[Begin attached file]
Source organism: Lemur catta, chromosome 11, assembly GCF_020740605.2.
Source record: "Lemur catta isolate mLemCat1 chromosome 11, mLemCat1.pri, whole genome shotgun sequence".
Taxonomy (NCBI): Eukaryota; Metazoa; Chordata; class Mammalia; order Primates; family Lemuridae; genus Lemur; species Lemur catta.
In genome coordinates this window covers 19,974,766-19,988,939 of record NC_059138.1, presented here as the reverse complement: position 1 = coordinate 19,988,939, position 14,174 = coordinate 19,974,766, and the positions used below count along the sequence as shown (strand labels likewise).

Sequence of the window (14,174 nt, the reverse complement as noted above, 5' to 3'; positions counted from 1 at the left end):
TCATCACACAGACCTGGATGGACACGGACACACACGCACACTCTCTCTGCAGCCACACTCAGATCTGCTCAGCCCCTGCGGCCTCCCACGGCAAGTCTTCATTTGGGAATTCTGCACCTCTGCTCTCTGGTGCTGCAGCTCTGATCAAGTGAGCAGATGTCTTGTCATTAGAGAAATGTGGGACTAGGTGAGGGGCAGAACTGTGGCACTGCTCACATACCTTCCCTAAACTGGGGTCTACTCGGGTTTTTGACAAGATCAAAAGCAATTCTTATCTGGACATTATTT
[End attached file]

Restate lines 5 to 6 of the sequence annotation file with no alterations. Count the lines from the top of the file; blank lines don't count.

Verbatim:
Sequence of the window (14,174 nt, the reverse complement as noted above, 5' to 3'; positions counted from 1 at the left end):
TCATCACACAGACCTGGATGGACACGGACACACACGCACACTCTCTCTGCAGCCACACTCAGATCTGCTCAGCCCCTGCGGCCTCCCACGGCAAGTCTTCATTTGGGAATTCTGCACCTCTGCTCTCTGGTGCTGCAGCTCTGATCAAGTGAGCAGATGTCTTGTCATTAGAGAAATGTGGGACTAGGTGAGGGGCAGAACTGTGGCACTGCTCACATACCTTCCCTAAACTGGGGTCTACTCGGGTTTTTGACAAGATCAAAAGCAATTCTTATCTGGACATTATTT